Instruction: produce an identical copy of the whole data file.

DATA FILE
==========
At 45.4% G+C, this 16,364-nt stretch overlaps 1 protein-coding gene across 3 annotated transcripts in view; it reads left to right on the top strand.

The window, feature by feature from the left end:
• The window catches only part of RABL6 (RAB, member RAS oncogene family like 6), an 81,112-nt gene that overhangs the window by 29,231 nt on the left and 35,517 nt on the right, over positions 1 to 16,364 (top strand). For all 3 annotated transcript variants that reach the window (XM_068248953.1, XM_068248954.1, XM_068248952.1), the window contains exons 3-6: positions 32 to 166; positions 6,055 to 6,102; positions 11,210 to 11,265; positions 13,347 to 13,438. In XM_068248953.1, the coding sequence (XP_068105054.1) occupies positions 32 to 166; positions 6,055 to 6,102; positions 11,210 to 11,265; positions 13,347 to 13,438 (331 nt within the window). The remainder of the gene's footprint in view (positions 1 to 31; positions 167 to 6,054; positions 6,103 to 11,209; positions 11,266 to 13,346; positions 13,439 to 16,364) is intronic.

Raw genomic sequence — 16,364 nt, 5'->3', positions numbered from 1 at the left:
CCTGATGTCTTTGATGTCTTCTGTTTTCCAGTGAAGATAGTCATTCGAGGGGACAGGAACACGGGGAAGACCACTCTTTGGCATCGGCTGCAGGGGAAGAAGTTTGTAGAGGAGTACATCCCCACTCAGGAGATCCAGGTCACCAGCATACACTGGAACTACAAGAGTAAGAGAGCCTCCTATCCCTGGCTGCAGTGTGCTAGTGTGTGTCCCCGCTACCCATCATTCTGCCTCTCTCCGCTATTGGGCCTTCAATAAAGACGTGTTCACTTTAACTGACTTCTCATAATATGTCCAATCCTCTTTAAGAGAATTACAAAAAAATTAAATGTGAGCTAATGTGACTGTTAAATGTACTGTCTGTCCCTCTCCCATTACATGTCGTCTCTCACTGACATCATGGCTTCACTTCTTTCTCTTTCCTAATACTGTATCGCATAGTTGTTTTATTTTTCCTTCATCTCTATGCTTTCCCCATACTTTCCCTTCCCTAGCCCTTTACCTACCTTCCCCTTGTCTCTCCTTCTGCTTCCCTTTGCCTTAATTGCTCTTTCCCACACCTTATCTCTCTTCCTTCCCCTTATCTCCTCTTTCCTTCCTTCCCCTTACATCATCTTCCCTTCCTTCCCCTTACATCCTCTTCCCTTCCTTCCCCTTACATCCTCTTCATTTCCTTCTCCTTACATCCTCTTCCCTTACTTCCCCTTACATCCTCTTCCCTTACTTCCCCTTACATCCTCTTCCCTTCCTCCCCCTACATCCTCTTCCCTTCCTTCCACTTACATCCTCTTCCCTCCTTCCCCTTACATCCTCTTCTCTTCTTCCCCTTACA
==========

At 45.4% G+C, this 16,364-nt stretch overlaps 1 protein-coding gene across 3 annotated transcripts in view; it reads left to right on the top strand.

The window, feature by feature from the left end:
• The window catches only part of RABL6 (RAB, member RAS oncogene family like 6), an 81,112-nt gene that overhangs the window by 29,231 nt on the left and 35,517 nt on the right, over positions 1 to 16,364 (top strand). For all 3 annotated transcript variants that reach the window (XM_068248953.1, XM_068248954.1, XM_068248952.1), the window contains exons 3-6: positions 32 to 166; positions 6,055 to 6,102; positions 11,210 to 11,265; positions 13,347 to 13,438. In XM_068248953.1, the coding sequence (XP_068105054.1) occupies positions 32 to 166; positions 6,055 to 6,102; positions 11,210 to 11,265; positions 13,347 to 13,438 (331 nt within the window). The remainder of the gene's footprint in view (positions 1 to 31; positions 167 to 6,054; positions 6,103 to 11,209; positions 11,266 to 13,346; positions 13,439 to 16,364) is intronic.

Raw genomic sequence — 16,364 nt, 5'->3', positions numbered from 1 at the left:
CCTGATGTCTTTGATGTCTTCTGTTTTCCAGTGAAGATAGTCATTCGAGGGGACAGGAACACGGGGAAGACCACTCTTTGGCATCGGCTGCAGGGGAAGAAGTTTGTAGAGGAGTACATCCCCACTCAGGAGATCCAGGTCACCAGCATACACTGGAACTACAAGAGTAAGAGAGCCTCCTATCCCTGGCTGCAGTGTGCTAGTGTGTGTCCCCGCTACCCATCATTCTGCCTCTCTCCGCTATTGGGCCTTCAATAAAGACGTGTTCACTTTAACTGACTTCTCATAATATGTCCAATCCTCTTTAAGAGAATTACAAAAAAATTAAATGTGAGCTAATGTGACTGTTAAATGTACTGTCTGTCCCTCTCCCATTACATGTCGTCTCTCACTGACATCATGGCTTCACTTCTTTCTCTTTCCTAATACTGTATCGCATAGTTGTTTTATTTTTCCTTCATCTCTATGCTTTCCCCATACTTTCCCTTCCCTAGCCCTTTACCTACCTTCCCCTTGTCTCTCCTTCTGCTTCCCTTTGCCTTAATTGCTCTTTCCCACACCTTATCTCTCTTCCTTCCCCTTATCTCCTCTTTCCTTCCTTCCCCTTACATCATCTTCCCTTCCTTCCCCTTACATCCTCTTCCCTTCCTTCCCCTTACATCCTCTTCATTTCCTTCTCCTTACATCCTCTTCCCTTACTTCCCCTTACATCCTCTTCCCTTACTTCCCCTTACATCCTCTTCCCTTCCTCCCCCTACATCCTCTTCCCTTCCTTCCACTTACATCCTCTTCCCTCCTTCCCCTTACATCCTCTTCTCTTCTTCCCCTTACA